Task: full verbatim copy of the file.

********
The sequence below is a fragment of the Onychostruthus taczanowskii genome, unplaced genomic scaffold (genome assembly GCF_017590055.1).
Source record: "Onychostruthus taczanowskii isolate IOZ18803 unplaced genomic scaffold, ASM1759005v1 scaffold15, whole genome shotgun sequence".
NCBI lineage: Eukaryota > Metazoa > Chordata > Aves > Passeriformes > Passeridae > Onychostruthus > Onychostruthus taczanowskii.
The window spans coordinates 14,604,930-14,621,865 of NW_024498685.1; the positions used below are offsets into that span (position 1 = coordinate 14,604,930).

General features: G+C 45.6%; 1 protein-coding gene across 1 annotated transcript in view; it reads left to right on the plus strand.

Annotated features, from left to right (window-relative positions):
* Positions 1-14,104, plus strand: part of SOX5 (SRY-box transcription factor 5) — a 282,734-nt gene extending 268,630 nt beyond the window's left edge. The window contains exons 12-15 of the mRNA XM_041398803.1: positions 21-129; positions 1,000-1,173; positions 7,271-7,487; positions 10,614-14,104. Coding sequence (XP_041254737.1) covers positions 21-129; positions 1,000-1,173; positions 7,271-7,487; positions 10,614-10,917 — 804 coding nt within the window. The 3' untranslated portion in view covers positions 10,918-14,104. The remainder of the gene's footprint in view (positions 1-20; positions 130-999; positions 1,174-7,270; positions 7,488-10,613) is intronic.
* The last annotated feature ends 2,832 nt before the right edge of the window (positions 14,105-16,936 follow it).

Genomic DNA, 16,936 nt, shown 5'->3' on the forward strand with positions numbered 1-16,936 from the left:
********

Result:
The sequence below is a fragment of the Onychostruthus taczanowskii genome, unplaced genomic scaffold (genome assembly GCF_017590055.1).
Source record: "Onychostruthus taczanowskii isolate IOZ18803 unplaced genomic scaffold, ASM1759005v1 scaffold15, whole genome shotgun sequence".
NCBI lineage: Eukaryota > Metazoa > Chordata > Aves > Passeriformes > Passeridae > Onychostruthus > Onychostruthus taczanowskii.
The window spans coordinates 14,604,930-14,621,865 of NW_024498685.1; the positions used below are offsets into that span (position 1 = coordinate 14,604,930).

General features: G+C 45.6%; 1 protein-coding gene across 1 annotated transcript in view; it reads left to right on the plus strand.

Annotated features, from left to right (window-relative positions):
* Positions 1-14,104, plus strand: part of SOX5 (SRY-box transcription factor 5) — a 282,734-nt gene extending 268,630 nt beyond the window's left edge. The window contains exons 12-15 of the mRNA XM_041398803.1: positions 21-129; positions 1,000-1,173; positions 7,271-7,487; positions 10,614-14,104. Coding sequence (XP_041254737.1) covers positions 21-129; positions 1,000-1,173; positions 7,271-7,487; positions 10,614-10,917 — 804 coding nt within the window. The 3' untranslated portion in view covers positions 10,918-14,104. The remainder of the gene's footprint in view (positions 1-20; positions 130-999; positions 1,174-7,270; positions 7,488-10,613) is intronic.
* The last annotated feature ends 2,832 nt before the right edge of the window (positions 14,105-16,936 follow it).

Genomic DNA, 16,936 nt, shown 5'->3' on the forward strand with positions numbered 1-16,936 from the left: